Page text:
A refreshing and ridiculous twist on the much-tired biopic genre.
If we’re all afraid to say it, then I will. I’m sick of drama movie biopics about musicians. That’s not to say that Rocketman, Bohemian Rhapsody, and Elvis were in any way bad, but in the last few years, this particular genre has become a little oversaturated. This is why Weird: The Al Yankovic Story couldn’t have come at a more perfect time.
Given that the comedy movie is based on a ten-year-old parody trailer (which was full of very 2010 YouTube humour), I don’t think many of us expected it to be good. But I’ve never been more pleased to be wrong, because not only was Weird: The Al Yankovic Story consistently hilarious, but also incredibly clever in its execution.
This heavily-in-air-quotes “movie based on a true story” aggressively ticks off every biopic trope without stopping for air, with it’s on-the-nose piss-taking of predictable plot points like the tough upbringing, a tortured genius and a heart-wrenching descent into addiction which is all deliciously blended with the most outrageous, perfectly-delivered dialogue.
As a young Al timidly tells his parents about his dream to “change the words to popular songs,” the tragically unsupportive duo tries to inspire him to just “not be himself.” At the same time, his gruff, hard-nosed father works day-in-day-out at the soulless Factory™ where nobody explains what they actually make.
Throughout the film, what we see aren’t as much side characters as they are devastatingly accurate and well-played caricatures of the tropes we see in biopics. Toby Huss, for instance, clearly has the time of his life as Daddy Yankovic (who at one point destroys Young Al’s accordion in an absurdly harrowing scene); but it’s Evan Rachel Wood, who plays sinister seductress Madonna in the second and third act of the film that really shines, as she pulls off both a startling impression of the singer as well as the increasingly-chaotic movie villain role, complete with an eye patch.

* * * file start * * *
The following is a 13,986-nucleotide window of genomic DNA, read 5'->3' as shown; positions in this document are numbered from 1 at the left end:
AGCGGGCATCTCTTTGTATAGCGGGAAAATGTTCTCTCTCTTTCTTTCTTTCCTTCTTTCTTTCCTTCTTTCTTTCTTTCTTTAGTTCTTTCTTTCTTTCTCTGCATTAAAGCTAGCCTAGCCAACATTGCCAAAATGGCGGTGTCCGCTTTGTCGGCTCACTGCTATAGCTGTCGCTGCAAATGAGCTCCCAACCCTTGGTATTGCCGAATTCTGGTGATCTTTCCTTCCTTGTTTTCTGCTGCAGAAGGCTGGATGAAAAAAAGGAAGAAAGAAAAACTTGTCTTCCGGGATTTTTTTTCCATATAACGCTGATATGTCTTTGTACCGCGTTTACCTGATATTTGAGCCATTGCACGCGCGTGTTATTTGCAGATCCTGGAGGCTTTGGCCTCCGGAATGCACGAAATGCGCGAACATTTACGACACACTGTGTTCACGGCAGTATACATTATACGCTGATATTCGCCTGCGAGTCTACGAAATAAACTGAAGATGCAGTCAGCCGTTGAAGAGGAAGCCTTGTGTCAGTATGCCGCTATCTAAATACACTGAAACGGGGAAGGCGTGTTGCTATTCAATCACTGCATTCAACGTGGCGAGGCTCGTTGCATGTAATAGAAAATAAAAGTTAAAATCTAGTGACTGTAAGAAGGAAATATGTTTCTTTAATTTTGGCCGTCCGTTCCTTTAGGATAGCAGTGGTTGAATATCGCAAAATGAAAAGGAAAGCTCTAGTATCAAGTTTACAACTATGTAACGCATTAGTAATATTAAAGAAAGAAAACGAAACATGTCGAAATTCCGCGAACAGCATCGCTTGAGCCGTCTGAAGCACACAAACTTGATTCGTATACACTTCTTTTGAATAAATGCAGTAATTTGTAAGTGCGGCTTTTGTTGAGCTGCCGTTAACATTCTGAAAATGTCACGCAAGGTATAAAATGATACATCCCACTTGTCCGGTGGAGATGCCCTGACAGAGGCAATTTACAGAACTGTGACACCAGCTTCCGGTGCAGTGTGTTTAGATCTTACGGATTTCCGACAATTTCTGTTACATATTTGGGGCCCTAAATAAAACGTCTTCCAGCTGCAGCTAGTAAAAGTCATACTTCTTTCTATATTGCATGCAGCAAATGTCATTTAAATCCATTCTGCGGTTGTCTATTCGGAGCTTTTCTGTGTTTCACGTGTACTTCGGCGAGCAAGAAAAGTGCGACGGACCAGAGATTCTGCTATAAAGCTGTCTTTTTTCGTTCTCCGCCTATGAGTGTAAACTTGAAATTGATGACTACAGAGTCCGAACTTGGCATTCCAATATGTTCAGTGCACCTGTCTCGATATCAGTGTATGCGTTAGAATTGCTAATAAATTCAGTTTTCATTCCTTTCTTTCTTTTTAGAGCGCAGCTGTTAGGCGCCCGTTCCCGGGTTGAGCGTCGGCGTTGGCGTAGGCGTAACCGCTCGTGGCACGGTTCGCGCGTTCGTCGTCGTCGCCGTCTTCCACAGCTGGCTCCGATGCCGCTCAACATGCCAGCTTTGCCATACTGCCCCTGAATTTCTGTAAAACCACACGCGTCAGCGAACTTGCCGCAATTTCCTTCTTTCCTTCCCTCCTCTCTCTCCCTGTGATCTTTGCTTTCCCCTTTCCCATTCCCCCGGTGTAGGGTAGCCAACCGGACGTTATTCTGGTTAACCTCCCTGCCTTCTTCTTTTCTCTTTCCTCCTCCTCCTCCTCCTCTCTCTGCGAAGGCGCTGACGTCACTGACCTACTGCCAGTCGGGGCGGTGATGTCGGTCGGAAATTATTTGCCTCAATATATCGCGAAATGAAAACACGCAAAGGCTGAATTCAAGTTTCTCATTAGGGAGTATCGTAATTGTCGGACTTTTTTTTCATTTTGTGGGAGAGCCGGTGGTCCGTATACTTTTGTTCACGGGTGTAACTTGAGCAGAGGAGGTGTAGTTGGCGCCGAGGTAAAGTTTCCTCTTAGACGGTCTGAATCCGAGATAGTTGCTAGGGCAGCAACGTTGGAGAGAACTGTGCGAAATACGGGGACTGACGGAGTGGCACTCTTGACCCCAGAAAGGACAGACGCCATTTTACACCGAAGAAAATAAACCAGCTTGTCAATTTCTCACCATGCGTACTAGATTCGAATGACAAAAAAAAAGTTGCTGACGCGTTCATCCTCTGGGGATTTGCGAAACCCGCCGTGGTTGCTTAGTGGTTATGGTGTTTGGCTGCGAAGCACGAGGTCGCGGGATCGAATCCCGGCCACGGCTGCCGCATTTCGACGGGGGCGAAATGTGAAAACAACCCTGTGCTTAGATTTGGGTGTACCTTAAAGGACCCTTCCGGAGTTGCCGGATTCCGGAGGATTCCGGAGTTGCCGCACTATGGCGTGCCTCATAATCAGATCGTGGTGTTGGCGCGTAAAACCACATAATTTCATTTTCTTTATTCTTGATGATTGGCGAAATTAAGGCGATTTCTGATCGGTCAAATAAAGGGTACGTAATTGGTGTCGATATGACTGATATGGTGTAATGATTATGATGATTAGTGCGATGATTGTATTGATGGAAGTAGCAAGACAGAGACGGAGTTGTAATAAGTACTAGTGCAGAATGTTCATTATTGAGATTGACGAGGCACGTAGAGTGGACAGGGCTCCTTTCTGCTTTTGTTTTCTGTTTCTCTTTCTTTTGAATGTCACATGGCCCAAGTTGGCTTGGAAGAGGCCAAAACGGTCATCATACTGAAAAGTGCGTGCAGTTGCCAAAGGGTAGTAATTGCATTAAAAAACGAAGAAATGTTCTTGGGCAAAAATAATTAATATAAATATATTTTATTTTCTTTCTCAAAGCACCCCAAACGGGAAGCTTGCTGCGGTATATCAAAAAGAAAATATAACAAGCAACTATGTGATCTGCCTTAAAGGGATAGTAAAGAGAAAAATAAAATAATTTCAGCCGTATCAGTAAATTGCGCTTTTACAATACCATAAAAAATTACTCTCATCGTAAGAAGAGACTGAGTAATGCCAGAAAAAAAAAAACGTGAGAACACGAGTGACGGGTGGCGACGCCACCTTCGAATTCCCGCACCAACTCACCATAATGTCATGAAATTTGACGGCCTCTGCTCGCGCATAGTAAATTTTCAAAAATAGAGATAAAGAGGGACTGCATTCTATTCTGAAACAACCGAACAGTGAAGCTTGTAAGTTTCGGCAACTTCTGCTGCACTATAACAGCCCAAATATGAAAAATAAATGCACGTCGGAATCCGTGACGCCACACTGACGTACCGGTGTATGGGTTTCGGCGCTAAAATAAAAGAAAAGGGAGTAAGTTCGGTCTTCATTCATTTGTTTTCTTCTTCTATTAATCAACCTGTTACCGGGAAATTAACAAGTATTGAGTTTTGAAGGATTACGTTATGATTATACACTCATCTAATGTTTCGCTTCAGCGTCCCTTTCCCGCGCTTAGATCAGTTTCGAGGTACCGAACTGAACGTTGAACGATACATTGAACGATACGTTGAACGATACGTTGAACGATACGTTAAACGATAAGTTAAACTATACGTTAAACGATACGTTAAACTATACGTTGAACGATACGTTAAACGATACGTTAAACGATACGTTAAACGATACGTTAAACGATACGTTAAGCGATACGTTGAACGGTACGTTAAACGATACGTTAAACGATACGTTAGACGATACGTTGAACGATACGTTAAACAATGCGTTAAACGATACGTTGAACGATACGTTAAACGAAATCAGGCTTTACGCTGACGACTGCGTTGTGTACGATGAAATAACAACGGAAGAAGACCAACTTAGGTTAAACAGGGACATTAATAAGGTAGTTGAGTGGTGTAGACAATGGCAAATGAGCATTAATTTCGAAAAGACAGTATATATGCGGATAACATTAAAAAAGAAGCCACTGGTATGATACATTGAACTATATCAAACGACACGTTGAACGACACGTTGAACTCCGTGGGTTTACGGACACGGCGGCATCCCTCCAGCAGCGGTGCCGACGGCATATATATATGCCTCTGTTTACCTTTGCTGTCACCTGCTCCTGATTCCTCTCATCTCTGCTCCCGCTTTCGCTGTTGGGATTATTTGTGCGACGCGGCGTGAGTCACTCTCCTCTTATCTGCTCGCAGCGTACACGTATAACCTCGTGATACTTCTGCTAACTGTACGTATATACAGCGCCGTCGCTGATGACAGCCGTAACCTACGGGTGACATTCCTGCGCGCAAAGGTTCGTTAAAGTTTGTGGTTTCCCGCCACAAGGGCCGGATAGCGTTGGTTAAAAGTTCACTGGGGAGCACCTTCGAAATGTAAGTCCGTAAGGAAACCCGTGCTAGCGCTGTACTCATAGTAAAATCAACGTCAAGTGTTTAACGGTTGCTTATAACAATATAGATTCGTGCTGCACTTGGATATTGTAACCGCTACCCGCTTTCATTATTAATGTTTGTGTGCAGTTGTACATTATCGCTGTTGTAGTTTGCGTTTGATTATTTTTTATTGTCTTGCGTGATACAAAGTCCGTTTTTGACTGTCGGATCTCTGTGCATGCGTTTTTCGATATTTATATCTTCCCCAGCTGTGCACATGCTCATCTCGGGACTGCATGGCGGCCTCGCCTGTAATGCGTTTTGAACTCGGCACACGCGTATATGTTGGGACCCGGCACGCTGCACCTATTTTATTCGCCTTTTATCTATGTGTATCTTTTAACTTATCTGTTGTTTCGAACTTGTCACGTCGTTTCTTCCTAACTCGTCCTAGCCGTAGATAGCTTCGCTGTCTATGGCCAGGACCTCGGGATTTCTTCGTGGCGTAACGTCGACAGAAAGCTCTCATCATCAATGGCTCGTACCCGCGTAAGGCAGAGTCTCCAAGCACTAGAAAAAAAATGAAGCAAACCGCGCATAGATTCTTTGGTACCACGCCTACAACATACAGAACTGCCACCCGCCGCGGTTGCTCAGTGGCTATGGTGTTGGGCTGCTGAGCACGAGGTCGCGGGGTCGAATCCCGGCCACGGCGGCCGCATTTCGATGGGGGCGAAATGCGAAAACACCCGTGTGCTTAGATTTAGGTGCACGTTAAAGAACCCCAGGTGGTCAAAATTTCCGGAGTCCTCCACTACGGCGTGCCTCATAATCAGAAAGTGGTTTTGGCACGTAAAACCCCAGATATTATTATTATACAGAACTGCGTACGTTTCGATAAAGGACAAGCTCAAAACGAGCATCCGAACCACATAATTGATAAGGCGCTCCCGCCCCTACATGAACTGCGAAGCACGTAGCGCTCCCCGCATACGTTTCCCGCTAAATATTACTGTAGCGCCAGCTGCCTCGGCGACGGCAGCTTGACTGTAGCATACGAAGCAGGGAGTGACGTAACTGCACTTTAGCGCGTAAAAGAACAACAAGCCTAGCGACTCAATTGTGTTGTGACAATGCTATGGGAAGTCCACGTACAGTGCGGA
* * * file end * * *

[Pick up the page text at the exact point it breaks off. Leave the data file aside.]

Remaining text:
Underpinning this movie is consistently hilarious, self-aware writing by Eric Appel (who also helps the film burst with colour through his directing) and Yankovic himself, who is more than happy to make himself the butt of the joke while continually raising the stakes and letting the movie descend into delightful chaos.
Radcliffe brilliantly embodies Yankovic with a deadpan earnestness that’s essential in helping the various gags land and deliver while also fully embracing the more active portions of the movie (which includes an intense polka battle). Complete with Al’s Hawaiian shirt and trusty accordion, the former Harry Potter movie star shines in this role because he plays it without an ounce of inhibition, revelling in the eccentricity of the character and the film itself as he screams, leaps, and sings his way through the caper.
While the film remains a faithful parody of the biopic genre, there are also plenty of pleasant surprises. Making fun of something is easy, but Appel and Yankovic keep the material fresh by continually throwing the audience curveballs and taking the movie to places you’d never expect. In the third act, especially, the stakes of the film become ludicrously high as it toys with the action movie genre, but it’s here where the movie seems to unravel a little bit and becomes harder to make sense of. But that’s assuming the film was even designed to make sense.
The movie’s descent into all-out weirdness isn’t actually all that surprising when you remember that, as Radcliffe himself says in the film, Yankovic is “the weird one.” So, if you were expecting a conventional movie from him, and indeed, a serious and faithful biopic, you’re looking in the wrong place. But fans of Yankovic, and even those who know nothing about him, will enjoy this intelligent extravaganza of a film because, above all, it’s a lot of fun and is brimming with not just laughs but also catchy songs and unexpected celebrity cameos. Just take it all with a giant bucket of salt.
Weird: The Al Yankovic Story drops on streaming service The ROKU Channel on November 4.